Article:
Howard Paar is an award winning music supervisor who is originally from London who continued his career in Los Angeles thanks Sir Freddie Laker's legendary Laker Airways. He has won The Guild Of Music Supervisors Awards in 2016, 2017, 2018 & 2020 respectively for Diary Of A Teenage Girl, 20th Century Women, Before I Fall and Native Son. Howard first worked in LA as a club creator/DJ/promoter. His work back then was known for developing emergent new music scenes particularly ska, mod and the paisley underground. His club, The O.N .Klub in collaboration with Sugarhill Records, was also the first locale to play a rap show in Los Angeles. Howard subsequently became an independent publicist representing clients including MTV, Ian Hunter & Mick Ronson, N.W.A., Jimmy Cliff, Eric Burdon, Jimmy Jam & Terry Lewis, Bunny Wailer and Michelle Shocked. Howard then went on to become Vice President, Media & Artist Relations at Polygram Records before transitioning to the role of Vice President, Soundtracks. In this role, he worked on many soundtracks including The Big Lebowski and Gregg Araki's Nowhere as well as creating opportunities for Polygram artists to write themes for TV shows including King Of The Hill and Ellen. In 2001, Howard was nominated for a Grammy for the soundtrack for the award-winning documentary Dogtown & Z Boys. Along with being a music supervisor, Howard is also a novelist. Top Rankin', his punk/ska noir novel, was released in May of 2021, which follows his first novel Once Upon a Time In LA, published in 2015.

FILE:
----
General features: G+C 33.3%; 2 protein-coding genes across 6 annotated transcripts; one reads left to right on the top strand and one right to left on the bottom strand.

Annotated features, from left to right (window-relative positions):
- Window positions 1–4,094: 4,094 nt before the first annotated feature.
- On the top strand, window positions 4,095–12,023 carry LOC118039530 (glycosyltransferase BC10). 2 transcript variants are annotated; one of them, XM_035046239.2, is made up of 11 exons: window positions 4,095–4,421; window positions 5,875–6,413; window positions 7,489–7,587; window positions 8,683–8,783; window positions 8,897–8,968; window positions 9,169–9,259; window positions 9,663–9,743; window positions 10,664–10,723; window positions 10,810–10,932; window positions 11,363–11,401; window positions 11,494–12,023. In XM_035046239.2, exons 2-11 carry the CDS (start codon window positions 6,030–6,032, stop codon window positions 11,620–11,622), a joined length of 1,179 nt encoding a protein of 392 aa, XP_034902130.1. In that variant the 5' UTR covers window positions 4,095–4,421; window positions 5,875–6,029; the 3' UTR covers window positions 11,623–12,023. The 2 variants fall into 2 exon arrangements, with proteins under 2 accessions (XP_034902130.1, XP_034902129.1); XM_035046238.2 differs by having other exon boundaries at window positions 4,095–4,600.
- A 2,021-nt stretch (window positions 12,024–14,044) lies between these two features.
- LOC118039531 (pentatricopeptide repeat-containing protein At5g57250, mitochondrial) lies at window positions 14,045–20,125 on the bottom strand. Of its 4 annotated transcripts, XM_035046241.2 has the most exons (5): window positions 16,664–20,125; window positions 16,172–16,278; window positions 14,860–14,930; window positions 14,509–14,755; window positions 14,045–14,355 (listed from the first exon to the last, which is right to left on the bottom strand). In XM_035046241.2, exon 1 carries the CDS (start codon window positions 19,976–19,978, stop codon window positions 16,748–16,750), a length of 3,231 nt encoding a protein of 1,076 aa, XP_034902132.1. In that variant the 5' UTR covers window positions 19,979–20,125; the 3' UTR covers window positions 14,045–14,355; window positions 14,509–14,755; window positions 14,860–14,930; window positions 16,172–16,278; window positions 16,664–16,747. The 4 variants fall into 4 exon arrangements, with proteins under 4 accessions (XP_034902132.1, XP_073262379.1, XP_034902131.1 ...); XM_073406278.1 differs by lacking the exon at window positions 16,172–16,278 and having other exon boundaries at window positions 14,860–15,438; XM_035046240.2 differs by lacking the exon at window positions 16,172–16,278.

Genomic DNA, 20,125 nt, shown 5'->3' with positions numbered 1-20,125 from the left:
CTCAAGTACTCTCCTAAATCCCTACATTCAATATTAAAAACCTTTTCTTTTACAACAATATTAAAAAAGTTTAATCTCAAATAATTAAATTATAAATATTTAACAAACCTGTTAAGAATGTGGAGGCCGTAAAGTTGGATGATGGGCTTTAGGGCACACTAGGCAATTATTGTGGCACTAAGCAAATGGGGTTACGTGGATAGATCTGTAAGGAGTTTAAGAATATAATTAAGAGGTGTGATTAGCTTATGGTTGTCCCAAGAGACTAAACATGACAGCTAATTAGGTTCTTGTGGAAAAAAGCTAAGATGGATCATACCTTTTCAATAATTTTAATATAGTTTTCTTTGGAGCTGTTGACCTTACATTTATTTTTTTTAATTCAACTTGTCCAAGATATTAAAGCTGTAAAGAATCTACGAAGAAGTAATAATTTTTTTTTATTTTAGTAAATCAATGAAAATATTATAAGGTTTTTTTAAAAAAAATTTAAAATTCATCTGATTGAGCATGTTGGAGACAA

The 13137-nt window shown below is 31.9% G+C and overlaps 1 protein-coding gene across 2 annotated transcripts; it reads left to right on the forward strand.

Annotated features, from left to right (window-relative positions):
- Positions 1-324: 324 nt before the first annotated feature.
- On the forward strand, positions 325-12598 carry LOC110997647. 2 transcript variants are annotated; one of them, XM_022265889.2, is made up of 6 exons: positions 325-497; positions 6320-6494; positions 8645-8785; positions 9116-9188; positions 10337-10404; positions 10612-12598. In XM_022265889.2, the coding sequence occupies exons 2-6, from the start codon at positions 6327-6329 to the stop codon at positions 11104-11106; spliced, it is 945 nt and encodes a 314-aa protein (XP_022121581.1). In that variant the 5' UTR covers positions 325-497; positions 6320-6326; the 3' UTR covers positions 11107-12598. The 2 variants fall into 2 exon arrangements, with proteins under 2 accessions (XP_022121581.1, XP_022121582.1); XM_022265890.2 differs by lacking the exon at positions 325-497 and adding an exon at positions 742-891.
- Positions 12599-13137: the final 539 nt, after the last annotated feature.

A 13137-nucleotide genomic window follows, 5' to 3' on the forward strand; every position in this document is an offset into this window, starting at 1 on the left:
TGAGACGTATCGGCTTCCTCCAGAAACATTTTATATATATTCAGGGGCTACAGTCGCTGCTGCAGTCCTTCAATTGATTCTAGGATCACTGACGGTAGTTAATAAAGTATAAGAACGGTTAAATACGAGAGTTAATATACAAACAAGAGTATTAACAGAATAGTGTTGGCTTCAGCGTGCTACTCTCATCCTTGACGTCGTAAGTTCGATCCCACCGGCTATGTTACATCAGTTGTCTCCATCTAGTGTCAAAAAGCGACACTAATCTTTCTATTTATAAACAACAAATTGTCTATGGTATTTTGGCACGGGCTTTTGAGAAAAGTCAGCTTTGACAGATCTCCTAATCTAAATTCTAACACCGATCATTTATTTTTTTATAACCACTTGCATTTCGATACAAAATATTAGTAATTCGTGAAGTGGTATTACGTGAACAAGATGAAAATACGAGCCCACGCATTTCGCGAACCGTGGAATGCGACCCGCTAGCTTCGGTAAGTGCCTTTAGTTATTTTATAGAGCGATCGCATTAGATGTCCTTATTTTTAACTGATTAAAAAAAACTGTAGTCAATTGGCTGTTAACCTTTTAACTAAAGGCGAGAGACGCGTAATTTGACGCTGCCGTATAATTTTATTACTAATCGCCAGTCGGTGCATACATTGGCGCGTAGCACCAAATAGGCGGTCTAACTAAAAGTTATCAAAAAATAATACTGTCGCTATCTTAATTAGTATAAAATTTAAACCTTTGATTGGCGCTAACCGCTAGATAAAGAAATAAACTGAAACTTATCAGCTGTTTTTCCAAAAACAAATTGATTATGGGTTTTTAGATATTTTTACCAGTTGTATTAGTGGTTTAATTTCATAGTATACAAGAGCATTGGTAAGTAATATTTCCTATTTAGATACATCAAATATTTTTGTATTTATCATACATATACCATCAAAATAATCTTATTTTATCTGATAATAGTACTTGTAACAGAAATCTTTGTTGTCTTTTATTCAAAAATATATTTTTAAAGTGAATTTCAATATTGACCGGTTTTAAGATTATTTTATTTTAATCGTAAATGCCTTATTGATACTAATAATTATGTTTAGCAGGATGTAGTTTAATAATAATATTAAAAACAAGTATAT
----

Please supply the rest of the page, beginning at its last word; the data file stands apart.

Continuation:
Colabora Con Biblioteca Del Metal: En Twitter - https://twitter.com/Anarkometal72 Y Donanos Unas Propinas En BAT. Para Seguir Con El Proyecto De la Biblioteca Mas Grande Del Metal. Muchisimas Gracias. La Tienda De Biblioteca Del Metal: Encontraras, Ropa, Accesorios,Decoracion, Ect... Todo Relacionado Al Podcats Biblioteca Del Metal Y Al Mundo Del Heavy Metal. Descubrela!!!!!! Ideal Para Llevarte O Regalar Productos Del Podcats De Ivoox. (Por Tiempo Limitado) https://teespring.com/es/stores/biblioteca-del-metal-1 Riot (actualmente Riot V) es una banda de heavy metal estadounidense, fundada en 1975 en Nueva York, por el guitarrista y principal compositor Mark Reale, completando la primera alineación con Guy Speranza, Louie Kouvaris, Jimmy Iommi, y Peter Bitelli. Riot fue uno de los nombres más icónicos y subestimados del heavy metal a nivel mundial; a consecuencia del poco éxito comercial de los primeros álbumes, lanzados a fines de los 70, y principios de los 80, los integrantes de la banda daban por perdido su posicionamiento en la historia del metal, esto ocasionó la desintegración temporal de Riot en 1984, tras 5 LP de estudio. Mark Reale, líder del grupo, estableció su residencia en San Antonio, Texas, y decidió continuar bajo otro nombre: Narita, tomando el nombre del segundo disco de Riot. No obstante, y tras ciertas idas y venidas, Reale es persuadido de dar a Riot otra oportunidad, lo cual se cristaliza en 1988, a través del disco titulado Thundersteel, punto crucial en la historia del grupo, y el cual es considerado uno de los mejores discos de la banda, junto a Fire Down Under, y su último trabajo discográfico llamado Immortal Soul, de 2011. A partir e allí, la carrera de Riot se desarrolla de manera más o menos regular, eso sí: con cambios en una alineación donde Reale era el único miembro estable. Finalmente, Immortal Soul, lanzado en octubre de 2011, fue grabado -en parte- por Reale, a causa de sus malestares, seriamente aquejado por la enfermedad de Crohn, asumiendo el guitarrista Mike Flyntz las riendas hasta completar la grabación. Mark sufrió una hemorragia de la cual no se recuperó, falleciendo el 25 de enero de 2012, y poniendo fin de hecho a Riot como banda activa. Los neoyorquinos Riot, banda nacida hacia 1975, sentaron las bases de su sonido con un primitivo pero a la vez evocador long play, editado en 1977: Rock City, inicio de una trayectoria que musicalmente sería gloriosa, pero que nunca impactaría en el mercado a nivel comercial. Tras un tema directo que abría el disco, Desperation, llega a las primeras de cambio uno de los mayores clásicos de toda la carrera de la banda: Warrior. Ese estribillo que proclamaba “Shine, shine on through the darkness and the pain” ha sido siempre uno de los lemas del grupo. Con guitarras sobresalientes y con la buena combinación de la voz de Guy Speranza, el álbum sigue con temazos certeros como Rock City, Overdrive o Angel. Tokyo Rose es uno de los cortes más intensos mientras que Heart Of Fire pasó demasiado desapercibido a pesar de su gran calidad. El elepé se cierra con la pegadiza Gypsy Queen y con la sentida This Is What I Get. hard rock y rock and roll se combinaban a la perfección en esta primera etapa del combo neoyorquino. La inocencia, las ganas de triunfar y la calidad conforman un cuajo espeso que sobresale en este corto pero interesante debut. Es la obra que abría la trilogía con Guy Speranza al frente. Narita y, en especial, Fire Down Under serían la cima de estos primerizos Riot. Segunda entrega y clara consolidación de la banda, que asomaba entre las calles de Brooklyn con serias aspiraciones de traspasar los rascacielos de Manhattan. Narita brinda hard rock de peso, con buenos fundamentos para rivalizar con la emergente generación NWOBHM del Reino Unido. La pérdida del guitarrista L.A. Kouvaris había sido suplida con la entrada de Rick Ventura, una de las figuras claves de los primeros Riot. Waiting For The Taking era una entrada inusual pero capaz de transmitir el potencial de una banda que seguía fundando su magia en las guitarras de Reale, unidas a la voz de Guy Speranza. 49er era otro claro ejemplo. Kick Down The Wall es uno de esos himnos que ejemplifican el sonido hard roquero de aquellos primeros Riot, esencia pura de una banda que apuntaba maneras únicas. El Born To Be Wild de Steppenwolf, personalizado por la voz de Speranza, era otra declaración de intenciones mientras la instrumental Narita viraba claramente hacia el heavy rock, con el que tantos lazos les uniría a Europa. Las guitarras marcaban su territorio en Here We Come Again mientras que el hard & heavy emergía en Do It Up. Riot nunca fue una banda de baladas, sin embargo había temas como Hot For Love que sí buscaban un tono más melódico y pegadizo. White Rock fue el paso previo al gran clásico del disco: Road Racin’, que al igual que Warrior en el debut, se convertiría en una de las piezas esenciales de la banda en directo. No solo es la obra cumbre de la primera etapa de Riot, sino que incluso para buena parte de los fanes veteranos del grupo siempre ha sido su disco preferido. Todo lo que habían ofrecido en los dos elepés anteriores brilló aún con más intensidad en Fire Down Under, una obra que se iniciaba con uno de los grandes clásicos del grupo: Swords And Tequila. Más rápidos y más heavies, como demostraban en el tema título, Fire Down Under, en esta obra presentaban una renovada sección rítmica: Sandy Slavin (batería) y Kip Leming (bajo). El guitarrista Rick Ventura se había convertido en una pieza clave en el engranaje del grupo, como demostró aportando una enigmática y sobresaliente composición; Feel The Same. Entre las cimas de aquella pareja irrepetible, Reale y Speranza, siempre quedará Outlaw con aquellas míticas frases en español de Antonio Ramos. El hard rock volvía a refulgir con fuerza en Don’t Bring Me Down y en Don’t Hold Back para desembocar en otra de las mayores joyas: Altar Of The King. El aporte de clásicos de este disco lo convierte sin duda en una de las piezas esenciales en la discografía de Riot. No Lies fue una nueva composición de Ventura mientras que Run For Your Life era uno de los temas más heavies y rápidos del disco. Esta obra esencial se cierra con la instrumental Flashbacks, en la que incluyeron sonidos de ambiente de conciertos, como el de Monsters Of Rock en Donington o la presentación del DJ Neal Kay del Hammersmith Odeon, de Londres. Sin duda Fire Down Under es uno de los mejores discos de Riot, y una obra fundamental en la historia del hard & heavy. La marcha del vocalista Guy Speranza parecía haber cortado la incesante progresión del conjunto americano. Sin embargo, Mark Reale no quiso perder la buena estela que habían trazado, contratando en poco tiempo a Rhett Forrester. Con pinta de estrella del rock, el vocalista aportó mucha personalidad y actitud, sin intentar imitar al recordado Speranza. Los de Nueva York endurecieron su sonido para el nuevo disco, Restless Breed, como se puede escuchar en los dos trallazos de entrada: Hard Lovin’ Man y C.I.A. El contrapunto de intensidad y emotividad lo pone Forrester en el in crescendo que da título al disco, Restless Breed, un tema que explora nuevos recovecos del sonido de Riot. Recuperaron la costumbre de incluir una versión con el When I Was Young de Eric Burdon & The Animals. El heavy metal comenzaba a tener cada vez más presencia en el sonido de los de Brooklyn, como se puede comprobar en Loanshark, mientras que el rock and roll seguía presente en Loved By You. Rick Ventura volvía a tener mucho peso en la composición como demostró en Over To You. Sin lugar a dudas una de las piezas claves del disco es la joya melódica de Mark Reale Showdown. En esa línea seguía Dream Away, nuevamente otra buena entrega de Rick Ventura. Y para cerrar el álbum; más heavy metal con Violent Crimes. Era prácticamente imposible igualar Fire Down Under, pero Riot se habían levantado muy rápido tras la ruptura con Guy Speranza, gracias al carisma y a la voz de Rhett Forrester. Restless Breed era un más que digno sucesor. Con la misma formación que en Restless Breed, Riot grabaron el que sería segundo y último disco con el vocalista Rhett Forrester: Born in America. Aunque no se trata de uno de los mejores trabajos del grupo, contiene algunas canciones magistrales que han pasado, desgraciadamente, demasiado desapercibidas como You Burn In Me o Running From The Law. El filo más heavy de Forrester acuñó esta segunda época de la banda en la que las guitarras forjadas por Reale y Ventura sobresalían en cada tema. La pegadiza Born In America contrastaba con la más heavy Wings Of Fire. Nuevamente incorporaron una versión, en esta ocasión el Devil Woman que popularizó Cliff Richard. Vigilante Killer y Heavy Metal Machine eran claro ejemplo de la fuerza de los Riot encarnados con el vocalista Rhett Forrester, que en ocasiones su voz se asemejaba a la de Blackie Lawless, que entonces daba sus primeros pasos con W.A.S.P. Riot habían entrado de lleno en una etapa más heavy desde que Rhett había asumido el micrófono. La melodía de Where Soldiers Rule desembocaba el riff de Gunfighter, otro gran tema. El disco y esta etapa se cerraban con una composición de Rick Ventura, Promised Land. A partir de ahí este ciclo se rompería con un prematura final, pero Riot volverían a renacer de sus cenizas, aunque con una formación totalmente renovada. Quizás para los puristas y los seguidores más veteranos de Riot solo existieron aquellos discos con Guy Speranza al frente y con el Fire Down Under como bandera. Sin embargo, es fehaciente que Thundersteel es la obra más influyente de unos renacidos Riot que cogieron la semilla de la banda "Narita" en San Antonio (Texas), y la plantaron en las calles de Nueva York. En unos meses germinó el que es sin duda uno de los mejores discos de power speed metal jamás facturados del uno al otro confín del planeta. Mark Reale se llevó al bajista Don Van Stavern, con quien había compartido filas en Narita, y descubrió al soberbio vocalista Tony Moore y al no menos magistral batería Bobby Jarzombek. La velocidad y genialidad del tema título Thundersteel podría ruborizar a los más thrashers de la época. Habían dado un cambio de tuerca al sonido de la banda acelerando la velocidad hasta límites insospechados. Doble bombo, estribillos contundentes y guitarras atronadoras confluían en Fight Or Fall. Aunque Sign Of The Crimson Storm era supuestamente el tema melódico del disco, su potencia es abrumadora. Excepcional tanto el sonido de guitarras como las voces imposibles de Tony Moore. Sus agudos le granjearon una posición de cantante puntero del metal de finales de los ochenta. Aunque el tema Thundersteel fue el que mejor define esta obra, Flight Of The Warrior podría considerarse la otra gran joya de un disco impecable. Y pisándole los talones en cuanto a calidad se refiere llega On Wings Of Eagles. La segunda parte de esta obra maestra se abre con otro clásico, Johnny’s Back. La melodía de Bloodstreets engarza con la fuerza del heavy metal en Run For Your Life. El disco se cierra con el extenso up tempo Buried Alive (Tell Tale Heart). Thundersteel es uno de esos lanzamientos únicos, capaz de marcar la carrera de toda una banda y de muchas generaciones que lo han ido descubriendo con los años. Lo hubieran tenido muy fácil simplemente con calcar la fórmula del exitoso Thundersteel, pero los neoyorquinos nunca han sido predecibles, como demostraron en The Privilege Of Power. Tildado injustamente de experimento calamitoso, este disco con rasgos conceptuales y cuyas canciones están conectadas por sonidos de televisión, rompió todos los esquemas no solo en la carrera de Riot sino en el metal en general. Escuchar la inicial On Your Knees; un potente tema metálico a toda velocidad aderezado por secciones de viento, resulta simplemente espectacular. Un riff monumental da inicio a Metal Soldiers, otro gran cañonazo heavy con un Tony Moore demostrando nuevamente sus agudos imposibles. La melodía se apodera de Runaway con las acústicas que siempre han estado muy presentes en la herencia de Reale. La sección de viento vuelve con fuerza en Killer, un tema en el que colabora ni más ni menos que Joe Lynn Turner (Rainbow, Deep Purple) haciendo un dueto con Tony Moore. Speed metal a destajo en la entrada de Dance Of Death demostrando que los temas rápidos de este disco lo son incluso más que en Thundersteel. Los cuernos de guerra anuncian otra batalla de power speed en Storming The Gates Of Hell. Las guitarras de Reale vuelven a ser, como en todos los discos, el gran sello identificador de Riot. La melodía regresa en Maryanne mientras que en Little Miss Death sobresalen los coros del estribillo. Una de las canciones más rápidas, heavies y potentes de la historia de la banda llega a continuación: Black Leather And Glittering Steel. El cierre es una adaptación del clásico de Al Di Meola, Racing With The Devil On A Spanish Highway, metalizada por un Reale sensacional. Digan lo que digan The Privilege Of Power es un disco impresionante que desgraciadamente no tuvo continuidad con esta formación hasta 21 años después. Nueva etapa de unos remozados Riot en la que solo resistieron el irreductible Mark Reale, Bobby Jarzombek y Mike flyntz, que había entrado en la banda apoyando en directo a la formación de Thundersteel. El primer y notorio cambio se puede adivinar en la inicial Soldier con la voz de Mike DiMeo, con un color similar al de grandes vocalistas como David Coverdale y diametralmente opuesto al del precedente Tony Moore. El sonido de la banda vira claramente al hard rock pasional sin dejar de lado la esencia heavy metal que tan bien habían trabajado en la década anterior. La vena más melódica emergía en Destiny, una composición de DiMeo y Flyntz en la que se observa claramente el cambio de la nueva andadura de Riot. Siguiendo con la costumbre de incluir versiones, en esta ocasión atinaron más si cabe rindiendo tributo a Deep Purple con el mítico Burn. Otra novedad fue la inclusión de un género como las baladas, un estilo que no había abundado en la banda de Nueva York. In Your Eyes fue la prueba de esa tendencia más suave con un sensacional DiMeo al frente. Pero no se habían olvidado de su vena más heavy como prueban en el tema homónimo del disco, Nightbreaker. Medicine Man es el prototipo de hard rock potente a veces bluesy y pasional en el que se habían embarcado Riot. Silent Scream es de esas canciones que solo ellos son capaces de escribir, esas piezas que tan dentro llevaba Mark Reale. Magic Maker era heavy rock puro en efervescencia mientras I’m On The Run se incluyó en la edición europea sustituyendo al A Whiter Shade Of Pale de Procol Harum. El hard rock de Babylon encamina hacia un curioso final: una recreación de sus mayores clásicos de la época Speranza: Outlaw. Como curiosidad, Nightbreaker salió con tres portadas diferentes, una en Japón, la otra en Europa y la de la reedición americana de 1999. Con la formación más asentada, el brillo de los nuevos Riot se apreciaba con más intensidad en The Brethren Of The Long House. Dedicado a la cultura de los indios americanos, el disco comienza con la intro The Last Of The Mohicans del compositor de bandas sonoras Trevor Jones y desemboca en la potentísima Glory Calling, que representa a la perfección la identidad de los Riot de los años noventa. Esa tensión heavy se mantiene en Rolling Thunder y culmina en la melodía de la balada Rain. Una de las mejores canciones del álbum es Wounded Heart, otro gran clásico de los Riot de esa década, puro heavy rock potente y con alma. El up tempo The Brethren Of The Long House se enlaza con una nueva versión. En esta ocasión el clásico de Gary Moore Out In The Fields que, como es su costumbre, vuelven a bordar. La impresionante acústica Santa Maria da paso al medio tiempo Blood Of The English. Otro de los grandes momentos de esta obra es Ghost Dance, un tema pleno de melodía y potencia. La pieza tradicional Shenandoah se engarza con otro temazo de hard rock, Holy Land. El álbum se cierra con la adaptación de The Last Of The Mohicans que ya avanzaban en la intro. The Brethren Of The Long House reafirmó las buenas sensaciones de Nightbreaker consolidando el nuevo hard & heavy de Riot en los noventa. La voz de Dimeo y la magia de Reale habían vuelto a renacer una banda que siempre supo reinventarse. Si Fire Down Under es la obra cumbre de los primeros Riot y Thundersteel el disco por el que siempre han sido venerados en todos los mentideros del metal, Inishmore podría cerrar el triunvirato perfecto, para conocer las distintas etapas de la banda de Mark Reale. Décima entrega de estudio y tercera con el vocalista Mike DiMeo al frente, tiene un nexo lírico en las leyendas celtas e irlandesas. La buenísima intro Black Water da paso a Angel Eyes, un himno impresionante que en directo funcionó a la perfección. La épica de Riot había alcanzado una nueva fase. Hard rock y heavy metal se daban la mano en un lanzamiento repleto de canciones inmortales como Liberty o Kings Are Falling. Ritmos demoledores, guitarras brillantes y una voz repleta de alma convergían en los grandísimos Riot de fin de siglo. Contaron en los coros con reputados cantantes como Tony Harnell (TNT) o Danny Vaughn (Tyketto). A ritmo de power metal estalla The Man mientras que en el hard rock descansa Watching The Signs. Sin un segundo de tregua Should I Run, otro clásico, demuestra la buena química compositiva que había nacido entre Reale y DiMeo. Cry For The Dying es otra prueba más de que Inishmore es una absoluta obra maestra y Turning The Hands Of Time la clara confirmación. El álbum culmina con otra joya, Gypsy, y con los aires celtas de la melódica Inishmore (Forsaken Heart) y la pieza instrumental Inishmore en la que Mark Reale ofrece una lección magistral. Un álbum imprescindible que no debería acabar nunca en el que no hay ni un segundo de relleno y en el que ni siquiera incluyeron una versión, como tanto acostumbraban. Inishmore demuestra una vez más que todas las etapas de Riot son al tiempo diferentes y esenciales. Con la misma formación y equipo de grabación que en la obra maestra Inishmore, Riot aprovecharon el momento para entrar de nuevo al estudio y volver con otro gran disco. On The Wings Of Life, tras la intro de sitar Snake Charmer, incidía en la misma fórmula exitosa que en el álbum precedente. El tema título, Sons Of Society, estaba diseñado para corear en directo mientras que Twist Of Fate no solo es la mejor canción del disco sino una de las grandes imprescindibles en la carrera de Riot. El potente hard rock de Bad Machine estalla en una intensa y emotiva; Cover Me, una clara demostración de que también podían hacer excelentes baladas, aunque no abundaran en su discografía. Y para contrastar; uno de los temas más rápidos del disco: Dragonfire. Hard & heavy con fuerza y gancho se aúnan en The Law y en la intensa Time To Bleed en la que destaca la sección rítmica de Pete Pérez y del extraordinario batería Bobby Jarzombek. Somewhere y Promises cerraban otro buen capítulo de una década triunfal para la banda de Nueva York. Lástima que a partir de Sons Of Society la dinámica del grupo comenzara a sufrir altibajos que iban a repercutir en la primera década del siglo. Sin embargo, la sociedad de Riot con DiMeo todavía daría más frutos. Riot inauguraban el nuevo milenio con Through The Storm, un disco mucho más asentado en el hard rock clásico, dejando un tanto al margen el heavy power metal que sí había estado presente en los cuatro discos anteriores. La entrada del batería Bobby Rondinelli (ex Rainbow) en sustitución de Bobby Jarzombek quizás influyó en esta orientación. La meritoria canción inicial Turn The Tables da pistas de los nuevos cauces por los que fluyen las aguas de los americanos. En el hard melódico también se puede encuadrar la accesible Lost Inside This World y la rítmica Chains (Revolving). Las guitarras de Reale y Flyntz arropaban muy bien a un DiMeo mucho más melódico, como demuestra en el tema homónimo, Through The Storm, o en la intensa balada Let It Show. Recuperan la potencia en dos de los mejores cortes del álbum, Burn The Sun y To My Head. Essential Enemies da paso a la versión del mítico Only You Can Rock Me de Ufo, recuperando la inclusión de covers, una tendencia que habían interrumpido en los dos elepés anteriores. Y para terminar el disco dos temas instrumentales, el primero de Mark Reale (Isle Of Shadows) y el segundo de George Harrison (Here Comes The Sun) rindiendo tributo a una de las debilidades de Mark; The Beatles. Con mucho retraso e incertidumbre sobre el devenir de la banda, Army Of One salió al mercado con Mike DiMeo a la voz, aunque por aquella época Mike Tirelli ya había asumido esa función en la banda. El tema título, Army Of One, devolvía el heavy metal al primer plano después del más suave Through The Storm. Sin embargo, el hard rock melódico retomaba el camino en Knocking At My Door y en Blinded, una de las últimas grandes perlas que dejó la añorada sociedad Reale/DiMeo. La aportación del batería Frank Gilchriest también fue evidente con grandes dosis de energía, como siempre ha hecho su colega Bobby Jarzombek. One More Alibi es el prototipo de canción potente y melódica que tan bien explotaron en la etapa DiMeo mientras It All Falls Down es otro temazo con mayúsculas. La vena más sensible resuena en Helpin’ Hand, todo lo contrario que en The Mystic, donde los ritmos power recuerdan a los discos de Riot de los noventa. El hard rock preciosista regresa con Still Alive, paso a previo a Alive In The City y Shine, donde rebajan el pistón de la intensidad. En el instrumental Stained Mirror Mark Reale adapta el tema de Romeo y Julieta del compositor italiano Nino Rota. Darker Side Of Light cierra Army Of One, sexto y último capítulo de estudio de Riot con Mike DiMeo a la voz, una etapa tan imprescindible como las de Guy Speranza, Rhett Forrester o Tony Moore, le pese a quien le pese. La esperada reunión de la formación que cimentó Thundersteel llegó a finales de la primera década del siglo XXI. Tras unos años de retraso por fin desembarcó en las tiendas a finales de 2011 el esperado disco de estudio: Immortal Soul. Las segundas partes nunca suelen ser buenas, aunque este tópico se hace añicos según suena Riot, un brutal trallazo en la línea Thundersteel que se convierte en la mejor carta de presentación del disco. Still Your Man es otra impresionante demostración de cómo la melodía encaja a la perfección en los ritmos power que tan bien empaca esta formación. El enigmático medio tiempo Crawling rebaja la tensión con un aire oriental y un solo que es puro Blackmore. Wings Are For Angels tiene nuevamente esa esencia Thundersteel con ritmos devastadores, riffs poderosos, un Tony Moore desgañitándose y una orgía de melodía y potencia. Giro radical para pasar a un sobresaliente medio tiempo, Fall Before Me, dedicado al padre de Tony Moore. Casando hard & heavy Sins Of The Father demuestra que este line up también va más allá del speed power metal. La intro instrumental Majestica da paso a Immortal Soul, una extraordinaria pieza de hard rock melódico. Lo mismo se podría aplicar para Insanity, redondeando un excelente álbum con muchos matices dispares. La recta final llega con Whiskey Man, un tema con ecos de los primerísimos Riot, de la época Speranza y con Believe, otro corte potente con un gran estribillo. Echoes es desgraciadamente la última canción del que trágicamente será el último disco de Riot. Apenas un par de meses después del lanzamiento de Immortal Soul, la llama de Mark Reale se apagaría para siempre, y con ella la leyenda que él cimentó. Mark ya estaba bastante enfermo en las grabaciones de este disco, por eso buena parte del peso de las guitarras, y la dirección general recayó en Mike Flyntz. Immortal Soul parecía ser un disco premonitorio, no solo por el título sino porque compendiaba en un solo trabajo buena parte de los estilos que habían seguido Riot a lo largo de 35 años: hard rock, heavy metal, power speed, hard melódico… En definitiva la esencia de una banda inmortal, absolutamente irrepetible. Después del trágico fallecimiento de su líder, Mark Reale, los integrantes restantes de la banda deciden continuar con su legado, con la aprobación del padre de Mark, Tony Reale, y conscientes de que les sería imposible seguir con su nombre clásico sin su líder y fundador, la banda decide cambiar su nombre a Riot V. Desde entonces la banda ha continuado tocando en vivo, honrando el nombre de Mark y su legado en la escena del heavy metal mundial, preparando también un disco llamado Unleash the Fire, previsto para ser lanzado el próximo 27 de agosto.